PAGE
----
Tax Filing Season Is Starting, But It May Not Go Smoothly
By: Ann Carrns - March 17, 2019
Tax preparers, bracing for a tricky filing season, are advising taxpayers to file returns as they usually do, but to be prepared for possible delays if they are due refunds.
The Internal Revenue Service is scheduled to begin processing 2018 federal tax returns on Monday, but is facing two major challenges that threaten to make this tax time chaotic. Even with the government reopening, it will take a while for the I.R.S. to return to normal. The shutdown started as I.R.S. employees were in the midst of being trained about the sweeping changes that Congress made to the tax code in 2017, the head of the union representing the agency’s workers said. So I.R.S. employees may not initially be fully up to speed and able to answer questions and tackle the inevitable snafus.
Nearly three-fourths of all returns result in refunds, and the average refund last year was nearly $3,000, the I.R.S. reports. Many families rely on their refunds to make purchases or pay bills.
The I.R.S. has said it expects refunds to be issued on schedule. Typically, that means nine of 10 refunds are issued within 21 days, if the return was filed electronically and the refund is sent using direct deposit.
“The I.R.S. expects business as usual with refunds,” said Lisa Greene-Lewis, a certified public accountant with the popular tax preparation software TurboTax.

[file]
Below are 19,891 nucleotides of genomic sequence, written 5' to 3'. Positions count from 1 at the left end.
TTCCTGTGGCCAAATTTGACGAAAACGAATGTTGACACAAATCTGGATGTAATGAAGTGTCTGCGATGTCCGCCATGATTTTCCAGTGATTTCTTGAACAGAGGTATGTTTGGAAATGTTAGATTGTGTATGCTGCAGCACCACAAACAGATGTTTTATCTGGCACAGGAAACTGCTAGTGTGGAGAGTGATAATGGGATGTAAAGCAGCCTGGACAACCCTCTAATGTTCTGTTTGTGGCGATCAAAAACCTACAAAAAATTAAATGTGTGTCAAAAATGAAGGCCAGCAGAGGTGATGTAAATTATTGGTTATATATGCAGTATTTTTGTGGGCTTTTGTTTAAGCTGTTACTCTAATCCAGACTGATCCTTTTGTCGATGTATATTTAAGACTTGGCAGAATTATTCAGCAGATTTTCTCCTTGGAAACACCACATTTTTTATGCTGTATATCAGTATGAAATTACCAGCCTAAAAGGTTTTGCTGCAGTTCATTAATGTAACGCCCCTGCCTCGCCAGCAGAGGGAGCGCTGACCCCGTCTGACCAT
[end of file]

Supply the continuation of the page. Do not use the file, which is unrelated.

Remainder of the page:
Cindy Hockenberry, director of tax research and government relations at the National Association of Tax Professionals, said it remained to be seen how quickly the I.R.S. could get operations running, since the end of the impasse came just days before the opening of tax filing season.
“I still think it will take a bit of time to get everything rolling 100 percent at the I.R.S.,” she said, adding that “if there is another shutdown in three weeks, we’ll be back to square one.”
Much of the federal government has been shut down for more than a month as a result of the political stalemate between President Trump and Democrats in Congress over funding for a border wall.
Tony Reardon, national president of the National Treasury Employees Union, said on Thursday that the I.R.S. staff and agency funding had already been diminished before the shutdown and that it would probably take time for the agency to get back up to speed when it does reopened.
While the government is reopening for at least three weeks, it’s unclear whether all I.R.S. employees will return to work immediately, Mr. Reardon said on Friday evening. “The agency is hopeful of getting normal operations going on Monday,” he said, since tax filing season is officially starting. But workers, he said, were awaiting specific instructions from their supervisors. The union is urging the government to be flexible and pay workers as quickly as possible, he said, since many are facing financial hardship from missing two paychecks during the shutdown.
As to the I.R.S. help line, taxpayers and tax preparers will probably have longer waiting times this year.